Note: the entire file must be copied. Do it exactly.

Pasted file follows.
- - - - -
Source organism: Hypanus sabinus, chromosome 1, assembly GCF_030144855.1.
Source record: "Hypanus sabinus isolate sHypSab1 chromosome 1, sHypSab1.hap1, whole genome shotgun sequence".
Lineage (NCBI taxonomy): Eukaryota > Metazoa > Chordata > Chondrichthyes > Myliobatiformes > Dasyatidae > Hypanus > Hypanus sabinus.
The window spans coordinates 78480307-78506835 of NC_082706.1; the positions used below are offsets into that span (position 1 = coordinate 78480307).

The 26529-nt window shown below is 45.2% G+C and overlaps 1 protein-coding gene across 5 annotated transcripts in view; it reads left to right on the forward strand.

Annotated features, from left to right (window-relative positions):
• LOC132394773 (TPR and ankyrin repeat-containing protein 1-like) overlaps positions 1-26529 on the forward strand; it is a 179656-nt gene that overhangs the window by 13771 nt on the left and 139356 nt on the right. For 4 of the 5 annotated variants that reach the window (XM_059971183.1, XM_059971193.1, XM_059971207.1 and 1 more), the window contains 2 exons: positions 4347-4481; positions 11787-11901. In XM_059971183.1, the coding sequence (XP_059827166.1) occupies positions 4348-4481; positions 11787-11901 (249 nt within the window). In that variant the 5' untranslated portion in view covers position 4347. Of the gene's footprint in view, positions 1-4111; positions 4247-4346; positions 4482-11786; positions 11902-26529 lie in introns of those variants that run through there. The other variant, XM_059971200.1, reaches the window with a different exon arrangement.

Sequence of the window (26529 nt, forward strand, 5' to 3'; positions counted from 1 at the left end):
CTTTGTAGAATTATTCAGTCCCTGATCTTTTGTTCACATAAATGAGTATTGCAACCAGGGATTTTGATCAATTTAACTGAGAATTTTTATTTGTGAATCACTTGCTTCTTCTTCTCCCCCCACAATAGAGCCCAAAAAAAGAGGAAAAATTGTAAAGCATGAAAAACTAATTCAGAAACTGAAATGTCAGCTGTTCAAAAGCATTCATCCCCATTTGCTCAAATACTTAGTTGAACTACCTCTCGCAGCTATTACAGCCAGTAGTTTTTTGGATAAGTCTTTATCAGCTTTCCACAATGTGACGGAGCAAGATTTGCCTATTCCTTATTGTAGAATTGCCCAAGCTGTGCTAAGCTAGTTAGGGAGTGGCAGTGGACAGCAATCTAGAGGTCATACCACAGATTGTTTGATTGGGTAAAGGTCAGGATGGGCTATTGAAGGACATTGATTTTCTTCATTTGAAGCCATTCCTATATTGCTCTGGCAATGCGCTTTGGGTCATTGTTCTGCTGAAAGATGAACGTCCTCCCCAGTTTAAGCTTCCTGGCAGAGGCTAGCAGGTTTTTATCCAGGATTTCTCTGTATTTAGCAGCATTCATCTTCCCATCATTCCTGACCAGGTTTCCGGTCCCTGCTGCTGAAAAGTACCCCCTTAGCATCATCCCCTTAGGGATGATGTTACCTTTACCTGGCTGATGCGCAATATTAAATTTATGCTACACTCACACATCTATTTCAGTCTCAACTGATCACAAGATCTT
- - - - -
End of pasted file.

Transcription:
Source organism: Hypanus sabinus, chromosome 1, assembly GCF_030144855.1.
Source record: "Hypanus sabinus isolate sHypSab1 chromosome 1, sHypSab1.hap1, whole genome shotgun sequence".
Lineage (NCBI taxonomy): Eukaryota > Metazoa > Chordata > Chondrichthyes > Myliobatiformes > Dasyatidae > Hypanus > Hypanus sabinus.
The window spans coordinates 78480307-78506835 of NC_082706.1; the positions used below are offsets into that span (position 1 = coordinate 78480307).

The 26529-nt window shown below is 45.2% G+C and overlaps 1 protein-coding gene across 5 annotated transcripts in view; it reads left to right on the forward strand.

Annotated features, from left to right (window-relative positions):
• LOC132394773 (TPR and ankyrin repeat-containing protein 1-like) overlaps positions 1-26529 on the forward strand; it is a 179656-nt gene that overhangs the window by 13771 nt on the left and 139356 nt on the right. For 4 of the 5 annotated variants that reach the window (XM_059971183.1, XM_059971193.1, XM_059971207.1 and 1 more), the window contains 2 exons: positions 4347-4481; positions 11787-11901. In XM_059971183.1, the coding sequence (XP_059827166.1) occupies positions 4348-4481; positions 11787-11901 (249 nt within the window). In that variant the 5' untranslated portion in view covers position 4347. Of the gene's footprint in view, positions 1-4111; positions 4247-4346; positions 4482-11786; positions 11902-26529 lie in introns of those variants that run through there. The other variant, XM_059971200.1, reaches the window with a different exon arrangement.

Sequence of the window (26529 nt, forward strand, 5' to 3'; positions counted from 1 at the left end):
CTTTGTAGAATTATTCAGTCCCTGATCTTTTGTTCACATAAATGAGTATTGCAACCAGGGATTTTGATCAATTTAACTGAGAATTTTTATTTGTGAATCACTTGCTTCTTCTTCTCCCCCCACAATAGAGCCCAAAAAAAGAGGAAAAATTGTAAAGCATGAAAAACTAATTCAGAAACTGAAATGTCAGCTGTTCAAAAGCATTCATCCCCATTTGCTCAAATACTTAGTTGAACTACCTCTCGCAGCTATTACAGCCAGTAGTTTTTTGGATAAGTCTTTATCAGCTTTCCACAATGTGACGGAGCAAGATTTGCCTATTCCTTATTGTAGAATTGCCCAAGCTGTGCTAAGCTAGTTAGGGAGTGGCAGTGGACAGCAATCTAGAGGTCATACCACAGATTGTTTGATTGGGTAAAGGTCAGGATGGGCTATTGAAGGACATTGATTTTCTTCATTTGAAGCCATTCCTATATTGCTCTGGCAATGCGCTTTGGGTCATTGTTCTGCTGAAAGATGAACGTCCTCCCCAGTTTAAGCTTCCTGGCAGAGGCTAGCAGGTTTTTATCCAGGATTTCTCTGTATTTAGCAGCATTCATCTTCCCATCATTCCTGACCAGGTTTCCGGTCCCTGCTGCTGAAAAGTACCCCCTTAGCATCATCCCCTTAGGGATGATGTTACCTTTACCTGGCTGATGCGCAATATTAAATTTATGCTACACTCACACATCTATTTCAGTCTCAACTGATCACAAGATCTT